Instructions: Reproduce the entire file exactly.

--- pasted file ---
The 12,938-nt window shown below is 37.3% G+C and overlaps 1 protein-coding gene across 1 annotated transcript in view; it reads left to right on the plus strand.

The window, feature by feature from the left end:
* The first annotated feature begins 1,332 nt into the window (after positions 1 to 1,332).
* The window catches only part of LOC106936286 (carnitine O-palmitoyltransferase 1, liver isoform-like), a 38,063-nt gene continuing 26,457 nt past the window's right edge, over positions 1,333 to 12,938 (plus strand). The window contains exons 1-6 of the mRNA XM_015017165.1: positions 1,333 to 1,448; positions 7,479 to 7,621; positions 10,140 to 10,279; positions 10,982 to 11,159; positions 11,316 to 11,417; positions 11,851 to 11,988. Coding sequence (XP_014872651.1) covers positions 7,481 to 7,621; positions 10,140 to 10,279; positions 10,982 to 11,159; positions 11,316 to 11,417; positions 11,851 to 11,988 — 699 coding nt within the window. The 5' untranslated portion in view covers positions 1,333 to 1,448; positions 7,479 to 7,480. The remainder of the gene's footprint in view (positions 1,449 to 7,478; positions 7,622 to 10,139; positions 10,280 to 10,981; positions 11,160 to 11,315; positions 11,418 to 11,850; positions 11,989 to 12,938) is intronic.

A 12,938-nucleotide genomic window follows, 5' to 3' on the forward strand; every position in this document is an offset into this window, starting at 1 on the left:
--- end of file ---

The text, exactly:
The 12,938-nt window shown below is 37.3% G+C and overlaps 1 protein-coding gene across 1 annotated transcript in view; it reads left to right on the plus strand.

The window, feature by feature from the left end:
* The first annotated feature begins 1,332 nt into the window (after positions 1 to 1,332).
* The window catches only part of LOC106936286 (carnitine O-palmitoyltransferase 1, liver isoform-like), a 38,063-nt gene continuing 26,457 nt past the window's right edge, over positions 1,333 to 12,938 (plus strand). The window contains exons 1-6 of the mRNA XM_015017165.1: positions 1,333 to 1,448; positions 7,479 to 7,621; positions 10,140 to 10,279; positions 10,982 to 11,159; positions 11,316 to 11,417; positions 11,851 to 11,988. Coding sequence (XP_014872651.1) covers positions 7,481 to 7,621; positions 10,140 to 10,279; positions 10,982 to 11,159; positions 11,316 to 11,417; positions 11,851 to 11,988 — 699 coding nt within the window. The 5' untranslated portion in view covers positions 1,333 to 1,448; positions 7,479 to 7,480. The remainder of the gene's footprint in view (positions 1,449 to 7,478; positions 7,622 to 10,139; positions 10,280 to 10,981; positions 11,160 to 11,315; positions 11,418 to 11,850; positions 11,989 to 12,938) is intronic.

A 12,938-nucleotide genomic window follows, 5' to 3' on the forward strand; every position in this document is an offset into this window, starting at 1 on the left: